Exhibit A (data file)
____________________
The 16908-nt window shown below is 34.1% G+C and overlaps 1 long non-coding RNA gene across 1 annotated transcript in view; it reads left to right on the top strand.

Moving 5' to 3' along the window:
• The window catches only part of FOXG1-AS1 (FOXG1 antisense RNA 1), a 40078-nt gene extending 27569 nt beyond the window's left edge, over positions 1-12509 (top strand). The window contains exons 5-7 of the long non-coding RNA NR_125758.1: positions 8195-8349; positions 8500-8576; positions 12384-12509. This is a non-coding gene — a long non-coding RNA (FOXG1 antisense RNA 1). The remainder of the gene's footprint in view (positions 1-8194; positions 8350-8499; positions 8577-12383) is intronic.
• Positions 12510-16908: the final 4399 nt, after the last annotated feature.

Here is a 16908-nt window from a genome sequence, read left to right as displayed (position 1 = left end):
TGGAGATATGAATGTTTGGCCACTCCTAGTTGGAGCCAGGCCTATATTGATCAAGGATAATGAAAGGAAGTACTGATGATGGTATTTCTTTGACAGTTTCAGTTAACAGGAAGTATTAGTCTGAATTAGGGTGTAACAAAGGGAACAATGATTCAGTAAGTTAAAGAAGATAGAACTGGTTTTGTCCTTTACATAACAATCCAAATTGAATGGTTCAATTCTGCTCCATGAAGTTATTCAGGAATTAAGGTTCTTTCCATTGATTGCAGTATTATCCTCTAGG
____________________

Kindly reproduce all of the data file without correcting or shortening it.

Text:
The 16908-nt window shown below is 34.1% G+C and overlaps 1 long non-coding RNA gene across 1 annotated transcript in view; it reads left to right on the top strand.

Moving 5' to 3' along the window:
• The window catches only part of FOXG1-AS1 (FOXG1 antisense RNA 1), a 40078-nt gene extending 27569 nt beyond the window's left edge, over positions 1-12509 (top strand). The window contains exons 5-7 of the long non-coding RNA NR_125758.1: positions 8195-8349; positions 8500-8576; positions 12384-12509. This is a non-coding gene — a long non-coding RNA (FOXG1 antisense RNA 1). The remainder of the gene's footprint in view (positions 1-8194; positions 8350-8499; positions 8577-12383) is intronic.
• Positions 12510-16908: the final 4399 nt, after the last annotated feature.

Here is a 16908-nt window from a genome sequence, read left to right as displayed (position 1 = left end):
TGGAGATATGAATGTTTGGCCACTCCTAGTTGGAGCCAGGCCTATATTGATCAAGGATAATGAAAGGAAGTACTGATGATGGTATTTCTTTGACAGTTTCAGTTAACAGGAAGTATTAGTCTGAATTAGGGTGTAACAAAGGGAACAATGATTCAGTAAGTTAAAGAAGATAGAACTGGTTTTGTCCTTTACATAACAATCCAAATTGAATGGTTCAATTCTGCTCCATGAAGTTATTCAGGAATTAAGGTTCTTTCCATTGATTGCAGTATTATCCTCTAGG